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Propelled by the skyrocketing returns of large technology stocks, the Nasdaq composite index pushed past the 6,000 level for the first time in its history.
The sharp move was driven by a confluence of positive news developments, including a market-friendly outcome in the first round of France’s presidential election over the weekend and reports that President Trump will put forward a plan to slash corporate taxes to 15 percent.
Since Mr. Trump’s surprise victory last year, all the major stock indexes in the United States have been on a roll, with the Dow Jones industrial average blowing past 20,000 this year and broader indexes such as the Standard & Poor’s 500 index also hitting highs on a regular basis.
But it has been the technology-laden index of 100 Nasdaq stocks that has delivered the far superior performance, rising 14 percent this year — more than twice the gains of the Dow and S.&P. 500.
For the day, the Nasdaq closed at 6,025.49, up 0.7 percent for the day.
Driving this performance has been the persistent run-up in stocks such as Apple, Facebook, Google and Amazon, which together now comprise about a third of the index, as measured by QQQ, the $43 billion exchange traded fund that tracks Nasdaq stocks.
Apple, Amazon and Facebook are up over 20 percent for the year, with Google having increased by 12 percent.
The Dow closed at 20,996.12, up 232.23 points, or 1.12 percent, while the broader S.&P. 500 ended at 2,388.61, up 14.46 points, or 0.61 percent.
To a degree, the run-up brings to mind past episodes of stock market booms and busts that were driven by investors piling into faddish technology stocks, such as the so called go-go years in the late 1960s and, more recently, the dot-com bubble that collapsed in 2000.
Analysts have pointed out, though, that compared with past manias — in particular the dot-com bubble — the recent surge in technology stocks stands on firmer ground.
“In 2000, the price-to-earnings ratio for Nasdaq was 170 — today it is trading at 26 times,” said Charlie Bilello, the director of research at Pension Partners, an investment advisory firm, referring to a common gauge for measuring stock valuations. “That is not cheap, but it’s not crazy. We are definitely not at the level where the average guy quits his job to trade stocks.”
That may be true, but there is no doubt that the explosion in size of these stocks has taken many market participants by surprise, even if it is accepted that their corporate fundamentals are superior.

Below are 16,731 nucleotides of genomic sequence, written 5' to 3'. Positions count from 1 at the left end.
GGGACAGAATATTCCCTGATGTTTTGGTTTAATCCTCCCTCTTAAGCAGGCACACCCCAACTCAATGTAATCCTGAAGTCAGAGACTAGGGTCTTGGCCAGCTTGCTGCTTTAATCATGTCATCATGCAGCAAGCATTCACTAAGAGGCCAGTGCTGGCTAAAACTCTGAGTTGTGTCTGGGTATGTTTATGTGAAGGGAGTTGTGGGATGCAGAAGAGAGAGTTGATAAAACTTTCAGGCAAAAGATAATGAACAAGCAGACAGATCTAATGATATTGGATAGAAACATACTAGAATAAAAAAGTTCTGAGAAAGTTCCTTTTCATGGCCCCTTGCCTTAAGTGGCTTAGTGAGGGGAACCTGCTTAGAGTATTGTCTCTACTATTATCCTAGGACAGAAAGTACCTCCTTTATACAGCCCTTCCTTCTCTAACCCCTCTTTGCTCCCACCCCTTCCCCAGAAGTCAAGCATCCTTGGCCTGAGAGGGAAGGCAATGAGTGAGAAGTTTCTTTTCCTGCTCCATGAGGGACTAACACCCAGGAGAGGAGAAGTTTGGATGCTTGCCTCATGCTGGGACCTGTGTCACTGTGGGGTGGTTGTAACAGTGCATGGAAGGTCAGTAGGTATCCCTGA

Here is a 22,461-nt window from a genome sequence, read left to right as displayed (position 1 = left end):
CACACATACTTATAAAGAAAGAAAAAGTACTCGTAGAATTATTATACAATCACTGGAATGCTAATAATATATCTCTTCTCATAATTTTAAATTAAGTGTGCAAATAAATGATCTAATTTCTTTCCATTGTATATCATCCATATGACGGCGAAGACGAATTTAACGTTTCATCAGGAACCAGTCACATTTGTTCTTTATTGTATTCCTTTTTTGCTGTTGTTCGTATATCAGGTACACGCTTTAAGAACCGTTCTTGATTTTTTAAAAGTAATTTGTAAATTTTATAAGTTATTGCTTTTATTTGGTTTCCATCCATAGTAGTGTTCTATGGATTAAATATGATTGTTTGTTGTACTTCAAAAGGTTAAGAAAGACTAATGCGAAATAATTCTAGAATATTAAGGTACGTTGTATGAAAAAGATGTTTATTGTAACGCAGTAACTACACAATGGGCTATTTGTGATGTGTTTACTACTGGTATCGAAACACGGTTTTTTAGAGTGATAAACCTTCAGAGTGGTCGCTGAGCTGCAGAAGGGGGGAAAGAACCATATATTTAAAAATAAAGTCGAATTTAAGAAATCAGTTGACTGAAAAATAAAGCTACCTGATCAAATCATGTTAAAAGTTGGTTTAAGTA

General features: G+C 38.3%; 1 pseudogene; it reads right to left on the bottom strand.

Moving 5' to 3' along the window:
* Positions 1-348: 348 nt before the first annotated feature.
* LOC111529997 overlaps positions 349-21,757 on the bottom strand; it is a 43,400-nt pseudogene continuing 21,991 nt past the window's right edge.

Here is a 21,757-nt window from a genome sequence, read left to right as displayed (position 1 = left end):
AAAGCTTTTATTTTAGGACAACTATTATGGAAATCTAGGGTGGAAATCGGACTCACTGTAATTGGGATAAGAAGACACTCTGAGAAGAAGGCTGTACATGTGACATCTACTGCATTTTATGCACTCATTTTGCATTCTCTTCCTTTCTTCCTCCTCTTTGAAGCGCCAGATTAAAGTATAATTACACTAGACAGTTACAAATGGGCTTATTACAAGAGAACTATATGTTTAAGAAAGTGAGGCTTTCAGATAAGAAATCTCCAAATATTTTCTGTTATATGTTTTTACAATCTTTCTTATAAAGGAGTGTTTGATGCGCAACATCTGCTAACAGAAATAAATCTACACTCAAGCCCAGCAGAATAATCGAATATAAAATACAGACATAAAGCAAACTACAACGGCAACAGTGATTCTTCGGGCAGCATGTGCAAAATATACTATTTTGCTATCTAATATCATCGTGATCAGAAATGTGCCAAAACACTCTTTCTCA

Since the financial crisis, these four stocks — Apple, Facebook, Google and Amazon — have been at the heart of the United States stock market rally and now have all reached sizes — between $400 billion and $700 billion — that in terms of value compare with the gross domestic product of many countries of note.
And in a market that has been driven by large sums of money flowing into passive funds that track the largest companies in the largest stock market indexes, these stocks have flown higher than most.
Indeed, the booming returns of these index-heavy stocks has been a cause of intense frustration for portfolio managers and hedge funds who charge their investors steep fees to uncover hidden gems in the stock market.
That is because unless they have a large part of their portfolio in fast growing (and richly valued) stocks like Amazon, Facebook and Apple, they are going to lag their benchmarks and lose money to cheaper exchange traded funds that track these indexes and provide maximum exposure to these stocks.
This was one of the main reasons that the fund giant BlackRock decided last month to revamp its actively managed stock unit, a move that favored an investment style focusing on machines and models over stock pickers trying to chase the likes of Amazon and Apple.
“The mega cap growth stocks in Nasdaq have had a strong start to 2017, and many active managers have been underweight,” said Todd Rosenbluth, an exchange traded fund specialist at CFRA Research. “People underestimate the fact that large companies continue to get larger. And the answer is — yes they can.”